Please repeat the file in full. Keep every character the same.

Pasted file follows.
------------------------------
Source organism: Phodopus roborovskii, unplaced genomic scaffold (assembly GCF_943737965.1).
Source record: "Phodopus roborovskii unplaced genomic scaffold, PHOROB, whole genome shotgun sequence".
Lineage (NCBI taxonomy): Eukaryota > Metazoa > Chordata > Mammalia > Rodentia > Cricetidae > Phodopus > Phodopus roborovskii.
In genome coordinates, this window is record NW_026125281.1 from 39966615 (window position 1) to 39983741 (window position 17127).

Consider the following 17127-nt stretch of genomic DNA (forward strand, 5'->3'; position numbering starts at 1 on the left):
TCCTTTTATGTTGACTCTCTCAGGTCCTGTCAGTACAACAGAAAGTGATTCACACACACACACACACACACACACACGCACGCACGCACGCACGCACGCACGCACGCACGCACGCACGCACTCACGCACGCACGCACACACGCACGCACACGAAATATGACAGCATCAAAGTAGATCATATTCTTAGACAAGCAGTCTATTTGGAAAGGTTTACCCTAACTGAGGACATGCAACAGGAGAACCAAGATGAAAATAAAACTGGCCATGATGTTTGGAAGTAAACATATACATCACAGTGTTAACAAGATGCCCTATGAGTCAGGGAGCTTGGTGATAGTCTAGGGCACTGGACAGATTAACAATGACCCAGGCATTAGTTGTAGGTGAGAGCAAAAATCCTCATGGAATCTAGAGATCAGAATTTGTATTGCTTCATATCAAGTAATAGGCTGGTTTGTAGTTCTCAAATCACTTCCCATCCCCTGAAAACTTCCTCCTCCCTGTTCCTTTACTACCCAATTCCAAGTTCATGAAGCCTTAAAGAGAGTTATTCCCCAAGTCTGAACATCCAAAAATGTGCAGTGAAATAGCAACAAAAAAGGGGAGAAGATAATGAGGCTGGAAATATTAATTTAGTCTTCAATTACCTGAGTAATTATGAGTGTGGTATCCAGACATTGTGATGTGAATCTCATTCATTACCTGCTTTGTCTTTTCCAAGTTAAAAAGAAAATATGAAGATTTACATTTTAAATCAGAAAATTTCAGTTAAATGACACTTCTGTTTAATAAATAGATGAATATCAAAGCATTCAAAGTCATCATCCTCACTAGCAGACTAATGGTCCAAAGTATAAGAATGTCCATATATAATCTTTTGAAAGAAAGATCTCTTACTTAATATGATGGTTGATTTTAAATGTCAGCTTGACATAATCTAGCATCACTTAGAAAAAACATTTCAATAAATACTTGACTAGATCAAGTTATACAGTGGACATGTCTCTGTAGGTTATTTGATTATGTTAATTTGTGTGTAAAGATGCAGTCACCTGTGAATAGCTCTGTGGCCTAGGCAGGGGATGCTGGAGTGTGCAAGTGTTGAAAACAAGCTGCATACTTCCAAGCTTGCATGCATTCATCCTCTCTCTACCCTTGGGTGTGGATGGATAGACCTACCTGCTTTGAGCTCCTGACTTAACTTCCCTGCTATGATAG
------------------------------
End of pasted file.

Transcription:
Source organism: Phodopus roborovskii, unplaced genomic scaffold (assembly GCF_943737965.1).
Source record: "Phodopus roborovskii unplaced genomic scaffold, PHOROB, whole genome shotgun sequence".
Lineage (NCBI taxonomy): Eukaryota > Metazoa > Chordata > Mammalia > Rodentia > Cricetidae > Phodopus > Phodopus roborovskii.
In genome coordinates, this window is record NW_026125281.1 from 39966615 (window position 1) to 39983741 (window position 17127).

Consider the following 17127-nt stretch of genomic DNA (forward strand, 5'->3'; position numbering starts at 1 on the left):
TCCTTTTATGTTGACTCTCTCAGGTCCTGTCAGTACAACAGAAAGTGATTCACACACACACACACACACACACACACGCACGCACGCACGCACGCACGCACGCACGCACGCACGCACGCACTCACGCACGCACGCACACACGCACGCACACGAAATATGACAGCATCAAAGTAGATCATATTCTTAGACAAGCAGTCTATTTGGAAAGGTTTACCCTAACTGAGGACATGCAACAGGAGAACCAAGATGAAAATAAAACTGGCCATGATGTTTGGAAGTAAACATATACATCACAGTGTTAACAAGATGCCCTATGAGTCAGGGAGCTTGGTGATAGTCTAGGGCACTGGACAGATTAACAATGACCCAGGCATTAGTTGTAGGTGAGAGCAAAAATCCTCATGGAATCTAGAGATCAGAATTTGTATTGCTTCATATCAAGTAATAGGCTGGTTTGTAGTTCTCAAATCACTTCCCATCCCCTGAAAACTTCCTCCTCCCTGTTCCTTTACTACCCAATTCCAAGTTCATGAAGCCTTAAAGAGAGTTATTCCCCAAGTCTGAACATCCAAAAATGTGCAGTGAAATAGCAACAAAAAAGGGGAGAAGATAATGAGGCTGGAAATATTAATTTAGTCTTCAATTACCTGAGTAATTATGAGTGTGGTATCCAGACATTGTGATGTGAATCTCATTCATTACCTGCTTTGTCTTTTCCAAGTTAAAAAGAAAATATGAAGATTTACATTTTAAATCAGAAAATTTCAGTTAAATGACACTTCTGTTTAATAAATAGATGAATATCAAAGCATTCAAAGTCATCATCCTCACTAGCAGACTAATGGTCCAAAGTATAAGAATGTCCATATATAATCTTTTGAAAGAAAGATCTCTTACTTAATATGATGGTTGATTTTAAATGTCAGCTTGACATAATCTAGCATCACTTAGAAAAAACATTTCAATAAATACTTGACTAGATCAAGTTATACAGTGGACATGTCTCTGTAGGTTATTTGATTATGTTAATTTGTGTGTAAAGATGCAGTCACCTGTGAATAGCTCTGTGGCCTAGGCAGGGGATGCTGGAGTGTGCAAGTGTTGAAAACAAGCTGCATACTTCCAAGCTTGCATGCATTCATCCTCTCTCTACCCTTGGGTGTGGATGGATAGACCTACCTGCTTTGAGCTCCTGACTTAACTTCCCTGCTATGATAG